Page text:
When George Bush took power two years ago, his administration was already worried about the vulnerability of America's oil supplies - the buzzword was 'energy security'.

"I think it's quite possible that the United States realises the key importance of the Middle East generally to world supply in fact, and especially its own, and that it sees Saddam Hussein as a ready-made villain," points out Campbell.

"It finds this a convenient way in which to establish a military presence in the Middle East - aimed partially at Iraq by all means but with a wider significance to control the production elsewhere there."

The US pushed its allies hard to support military action against Iraq. With resolution 1441 last November they seemed to be making progress. But in December America's energy security took yet another turn for the worse. Venezuelan oil workers went on strike and oil prices soared - hitting $35 a barrel.

Iraqi oil for Iraqi people

As preparations for war gathered pace there were massive demonstrations around the world. The widespread view that it was all about oil worried the US and British governments so much that they came up with a plan - they would safeguard Iraq's oil for the Iraqi people.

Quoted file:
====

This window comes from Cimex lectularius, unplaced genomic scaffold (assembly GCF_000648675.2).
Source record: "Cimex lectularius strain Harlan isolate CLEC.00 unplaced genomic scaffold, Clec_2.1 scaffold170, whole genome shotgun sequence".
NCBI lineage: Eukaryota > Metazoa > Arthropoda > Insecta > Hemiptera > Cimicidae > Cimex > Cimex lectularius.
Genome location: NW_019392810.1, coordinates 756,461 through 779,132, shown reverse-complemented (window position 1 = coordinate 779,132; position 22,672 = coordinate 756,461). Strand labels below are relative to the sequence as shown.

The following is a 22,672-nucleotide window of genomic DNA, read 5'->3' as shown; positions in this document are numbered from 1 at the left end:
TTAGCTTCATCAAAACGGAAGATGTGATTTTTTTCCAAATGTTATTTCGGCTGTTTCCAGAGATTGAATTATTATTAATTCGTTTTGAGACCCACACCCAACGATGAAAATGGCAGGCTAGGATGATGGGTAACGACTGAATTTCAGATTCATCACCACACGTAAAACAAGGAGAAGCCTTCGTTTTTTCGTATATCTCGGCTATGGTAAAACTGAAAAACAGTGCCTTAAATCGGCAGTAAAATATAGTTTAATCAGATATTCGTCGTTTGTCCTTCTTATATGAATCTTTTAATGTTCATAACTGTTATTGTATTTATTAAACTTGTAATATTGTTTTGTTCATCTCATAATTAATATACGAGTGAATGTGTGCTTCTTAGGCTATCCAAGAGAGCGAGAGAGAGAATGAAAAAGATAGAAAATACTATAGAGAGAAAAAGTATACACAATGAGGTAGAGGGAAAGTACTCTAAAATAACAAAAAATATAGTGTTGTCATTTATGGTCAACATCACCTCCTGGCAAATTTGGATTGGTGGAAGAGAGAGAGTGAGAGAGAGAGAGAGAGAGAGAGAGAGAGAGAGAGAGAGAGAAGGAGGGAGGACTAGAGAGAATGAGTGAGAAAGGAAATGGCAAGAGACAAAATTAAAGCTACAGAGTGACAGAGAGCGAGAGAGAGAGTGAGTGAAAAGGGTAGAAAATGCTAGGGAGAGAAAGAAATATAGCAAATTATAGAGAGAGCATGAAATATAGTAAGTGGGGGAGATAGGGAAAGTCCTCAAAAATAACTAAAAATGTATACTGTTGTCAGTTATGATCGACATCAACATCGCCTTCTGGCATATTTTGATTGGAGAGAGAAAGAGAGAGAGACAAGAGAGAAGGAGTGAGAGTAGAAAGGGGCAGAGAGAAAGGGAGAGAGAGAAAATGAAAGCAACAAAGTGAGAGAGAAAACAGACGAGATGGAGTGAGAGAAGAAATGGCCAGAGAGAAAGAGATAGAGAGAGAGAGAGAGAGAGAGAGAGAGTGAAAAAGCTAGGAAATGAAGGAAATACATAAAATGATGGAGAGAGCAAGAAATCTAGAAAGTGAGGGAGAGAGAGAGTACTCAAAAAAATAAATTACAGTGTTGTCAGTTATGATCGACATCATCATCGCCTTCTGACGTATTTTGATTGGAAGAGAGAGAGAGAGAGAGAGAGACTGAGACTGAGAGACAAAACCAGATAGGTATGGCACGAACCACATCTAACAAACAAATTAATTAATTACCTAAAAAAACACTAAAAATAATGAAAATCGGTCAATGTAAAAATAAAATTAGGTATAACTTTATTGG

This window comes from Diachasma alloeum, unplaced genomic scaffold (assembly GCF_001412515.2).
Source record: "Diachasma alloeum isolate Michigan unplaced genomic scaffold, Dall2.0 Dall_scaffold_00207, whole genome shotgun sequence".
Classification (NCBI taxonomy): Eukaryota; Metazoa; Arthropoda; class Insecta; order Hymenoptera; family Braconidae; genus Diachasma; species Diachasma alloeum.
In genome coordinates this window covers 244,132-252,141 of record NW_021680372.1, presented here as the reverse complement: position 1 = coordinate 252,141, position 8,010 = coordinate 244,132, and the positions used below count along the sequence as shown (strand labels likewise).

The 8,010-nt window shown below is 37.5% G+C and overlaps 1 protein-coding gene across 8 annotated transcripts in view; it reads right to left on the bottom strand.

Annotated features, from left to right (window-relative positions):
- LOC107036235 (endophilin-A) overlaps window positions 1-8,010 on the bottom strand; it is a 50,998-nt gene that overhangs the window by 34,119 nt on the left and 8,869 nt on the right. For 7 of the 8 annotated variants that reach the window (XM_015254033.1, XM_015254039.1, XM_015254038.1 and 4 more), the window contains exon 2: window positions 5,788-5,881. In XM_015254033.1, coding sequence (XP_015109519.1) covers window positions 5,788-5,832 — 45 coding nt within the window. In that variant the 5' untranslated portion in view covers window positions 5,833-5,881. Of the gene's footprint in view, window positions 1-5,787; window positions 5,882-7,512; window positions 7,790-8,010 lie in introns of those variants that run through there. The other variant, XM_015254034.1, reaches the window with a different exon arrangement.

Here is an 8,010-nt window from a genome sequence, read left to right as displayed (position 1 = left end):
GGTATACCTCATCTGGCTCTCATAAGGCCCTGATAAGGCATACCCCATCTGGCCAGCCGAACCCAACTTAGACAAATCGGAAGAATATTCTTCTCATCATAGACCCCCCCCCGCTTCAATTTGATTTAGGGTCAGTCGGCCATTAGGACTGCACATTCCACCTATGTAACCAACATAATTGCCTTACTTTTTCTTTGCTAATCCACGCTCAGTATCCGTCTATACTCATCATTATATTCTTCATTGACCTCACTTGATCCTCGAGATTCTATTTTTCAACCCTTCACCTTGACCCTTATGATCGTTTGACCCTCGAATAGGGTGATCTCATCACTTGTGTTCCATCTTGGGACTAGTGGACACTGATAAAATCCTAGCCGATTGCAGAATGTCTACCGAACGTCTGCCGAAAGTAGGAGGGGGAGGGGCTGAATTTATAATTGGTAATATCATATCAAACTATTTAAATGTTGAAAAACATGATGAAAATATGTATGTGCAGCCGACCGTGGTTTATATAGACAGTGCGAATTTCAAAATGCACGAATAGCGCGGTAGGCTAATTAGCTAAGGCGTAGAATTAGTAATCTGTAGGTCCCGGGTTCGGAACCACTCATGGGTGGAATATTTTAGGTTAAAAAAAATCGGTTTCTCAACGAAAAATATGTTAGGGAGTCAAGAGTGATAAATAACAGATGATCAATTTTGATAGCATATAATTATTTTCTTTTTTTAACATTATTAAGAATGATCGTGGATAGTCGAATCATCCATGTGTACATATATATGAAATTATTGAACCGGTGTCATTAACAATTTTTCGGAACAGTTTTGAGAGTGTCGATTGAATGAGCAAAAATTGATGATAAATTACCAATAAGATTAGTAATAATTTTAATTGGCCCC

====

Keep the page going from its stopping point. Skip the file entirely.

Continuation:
"We will make sure that Iraq's natural resources are used for the benefit of their owners, the Iraqi people," President Bush told the world.

But even if the post-Saddam regime retains control of oil exports, at least the boost in Iraqi output will provide a growing supply to the West.

For a war supposedly not about oil, military planners made a high priority of securing the oilfields. Apart from a handful of wells torched by Iraqi troops, the huge southern oilfields were taken largely intact. But other major oil-producing regions are still in Iraqi hands and there is still a danger that, as in Kuwait 12 years ago, massive sabotage may hit oil production for years to come.

Terminal decline

Whatever happens, rebuilding Iraq will be a huge job and only US companies have been invited to bid for contracts.